If you are not setting the author info correctly or just want to use another email to prevent it from being exposed, you may want to change the author name and/or email of the existing commits. In the post, you will learn how to do that.
Take care to do that if you have pushed these commits to the remote server and there are other members who have access to that repository. Because the other members may have did some work based on your commits.
Change author info of the last commit
If you only want to change author info of the last commit, you can amend it to use new name and email.
# Change the last commit to use new author and email. # Use --author option to specify the new author and email. $ git commit --amend --no-edit --author "john <firstname.lastname@example.org>" # Or # Update the user info in configureation first, then amend the commit to # use the new configured info. $ git config user.name john $ git config user.email email@example.com # --reset-author, use the current user info. $ git commit --amend --no-edit --reset-author
git commit --amenddoes is replacing the tip of the current branch by creating a new commit., therefore it renew the commit date as well.
Change author info of multiple existing commits
To change the name and/or email of some specific existing commits, you can use
rebase in an interactive mode which allows you to change the commit one by one. Then in the process you can use
git commit --amend used above to do the change. See Git book: rewrite history for more details. Below is an example (for messy history, don’t use this method for inconsistent issue that may cause):
# Change the last two commits. $ git rebase -i HEAD~2 # Action: change "pick" to "edit" in the prompted script for commits # that you want to change $ git commit --amend --no-edit --author "john " $ git rebase --continue $ git commit --amend --no-edit --author "john " $ git rebase --continue
To change the name and/or email of the entire history, of course
filter-branch can do that as GitHub: changing author info mentioned. In that guide it provides a script that use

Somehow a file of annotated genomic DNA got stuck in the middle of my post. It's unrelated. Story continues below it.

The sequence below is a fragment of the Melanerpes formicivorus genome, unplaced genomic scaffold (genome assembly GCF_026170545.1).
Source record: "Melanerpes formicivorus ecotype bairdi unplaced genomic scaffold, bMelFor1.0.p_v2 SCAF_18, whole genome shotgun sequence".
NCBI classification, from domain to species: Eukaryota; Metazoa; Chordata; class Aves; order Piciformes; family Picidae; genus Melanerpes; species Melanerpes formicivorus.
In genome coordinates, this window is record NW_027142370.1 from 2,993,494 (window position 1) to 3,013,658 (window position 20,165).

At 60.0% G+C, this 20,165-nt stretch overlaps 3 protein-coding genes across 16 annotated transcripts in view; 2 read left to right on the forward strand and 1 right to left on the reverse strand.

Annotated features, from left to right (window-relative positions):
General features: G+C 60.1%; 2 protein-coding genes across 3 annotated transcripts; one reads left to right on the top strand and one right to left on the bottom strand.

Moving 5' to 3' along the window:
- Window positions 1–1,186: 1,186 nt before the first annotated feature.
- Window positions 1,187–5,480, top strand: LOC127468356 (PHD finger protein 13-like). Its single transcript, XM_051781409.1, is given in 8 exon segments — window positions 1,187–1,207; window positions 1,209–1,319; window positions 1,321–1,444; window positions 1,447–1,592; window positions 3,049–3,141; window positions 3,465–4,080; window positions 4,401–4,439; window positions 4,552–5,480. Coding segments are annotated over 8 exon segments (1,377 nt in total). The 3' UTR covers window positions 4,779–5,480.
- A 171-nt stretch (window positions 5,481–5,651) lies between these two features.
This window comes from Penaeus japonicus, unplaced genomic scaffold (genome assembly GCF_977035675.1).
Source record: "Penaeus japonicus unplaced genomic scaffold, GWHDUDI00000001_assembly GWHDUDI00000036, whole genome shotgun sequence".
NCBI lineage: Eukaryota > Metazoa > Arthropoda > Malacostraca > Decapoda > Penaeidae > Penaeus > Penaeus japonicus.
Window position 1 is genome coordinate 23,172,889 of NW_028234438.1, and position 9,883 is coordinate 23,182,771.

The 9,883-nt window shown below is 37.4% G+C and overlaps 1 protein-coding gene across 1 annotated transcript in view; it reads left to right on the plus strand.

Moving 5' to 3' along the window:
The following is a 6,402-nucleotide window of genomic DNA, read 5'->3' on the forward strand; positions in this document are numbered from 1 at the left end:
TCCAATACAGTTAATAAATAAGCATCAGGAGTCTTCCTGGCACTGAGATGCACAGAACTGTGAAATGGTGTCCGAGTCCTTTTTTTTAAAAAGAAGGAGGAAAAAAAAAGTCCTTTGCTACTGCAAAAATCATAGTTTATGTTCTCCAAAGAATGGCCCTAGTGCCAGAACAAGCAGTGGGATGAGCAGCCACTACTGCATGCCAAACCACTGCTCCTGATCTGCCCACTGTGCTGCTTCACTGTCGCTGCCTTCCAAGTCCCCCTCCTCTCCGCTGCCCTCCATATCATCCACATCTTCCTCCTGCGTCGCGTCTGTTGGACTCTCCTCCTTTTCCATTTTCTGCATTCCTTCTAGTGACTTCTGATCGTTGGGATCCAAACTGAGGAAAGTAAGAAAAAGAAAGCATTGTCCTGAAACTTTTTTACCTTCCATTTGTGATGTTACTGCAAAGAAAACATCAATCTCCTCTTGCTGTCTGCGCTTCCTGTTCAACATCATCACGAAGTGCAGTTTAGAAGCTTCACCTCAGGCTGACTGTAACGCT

filter-branch command to rewrite the name and email if the commit email equals some value. However there are issues with
filter-branch, there have been some alternatives to replace this command such as git-filter-repo.
If you run the script mentioned in GitHub: changing author info, the Git bash (v2.28.0) will give below warning:
$ ./change-author.sh WARNING: git-filter-branch has a glut of gotchas generating mangled history rewrites. Hit Ctrl-C before proceeding to abort, then use an alternative filtering tool such as 'git filter-repo' (https://github.com/newren/git-filter-repo/) instead. See the filter-branch manual page for more details; to squelch this warning, set FILTER_BRANCH_SQUELCH_WARNING=1. Proceeding with filter-branch... Cannot rewrite branches: You have unstaged changes.
Here we use git-filter-repo command rather than
filter-branch according the suggested way in above warning. Before you start, make your working directory clean.
First download git-filter-repo command (it requires Python3) and put the
git-filter-repo file to a location on the PATH.
Then write a mailmap file in which you specify the name and/or email. Here we name it as
my-mailmap and put below content that specifies to replace both the name and the email of a commit matching the specified commit email address:
john <firstname.lastname@example.org> <email@example.com>
filter-repo with the mailmap you created:
$ git filter-repo --mailmap my-mailmap
About mailmap file
--mailmapoption needs a mailmap file of format accepted by git shortlog. Other forms of mailfile:
Replace name of a commit matching the specified commit email address:
Replace only the email part of a commit matching the specified commit email address:
Replace both the name and the email of a commit matching the specified commit email address:
Replace both the name and the email of a commit matching both the specified commit name and email address:
Proper Name Commit Name
# If your repository are not a fresh cloned one, use --force $ git filter-repo --mailmap my-mailmap Aborting: Refusing to destructively overwrite repo history since this does not look like a fresh clone. (expected at most one entry in the reflog for HEAD) Please operate on a fresh clone instead. If you want to proceed anyway, use --force. # If it prompts below error, change "python3" to "python" in the git-filter-repo file $ git filter-repo --mailmap my-mailmap /usr/bin/env: ‘python3’: No such file or directory
- Git book: rewriting history
- GitHub: changing author info
If you insist to use
filter-branchcommand, run the script like below and wait a few seconds. Then the script will be executed if you don’t interrupt it with
$ ./change-author WARNING: git-filter-branch has a glut of gotchas generating mangled history rewrites. Hit Ctrl-C before proceeding to abort, then use an alternative filtering tool such as 'git filter-repo' (https://github.com/newren/git-filter-repo/) instead. See the filter-branch manual page for more details; to squelch this warning, set FILTER_BRANCH_SQUELCH_WARNING=1. Proceeding with filter-branch... Rewrite 6f5fae28ee6591861813c4a428379c752217dffe (1/1) (0 seconds passed, remaining 0 predicted) Ref 'refs/heads/master' was rewritten
- git-filter-repo user manual
Filtering of names & emails
Use specified mailmap file (see git-shortlog(1) for details on the format) when rewriting author, committer, and tagger names and emails. If the specified file is part of git history, historical versions of the file will be ignored; only the current contents are consulted.
Same as: –mailmap .mailmap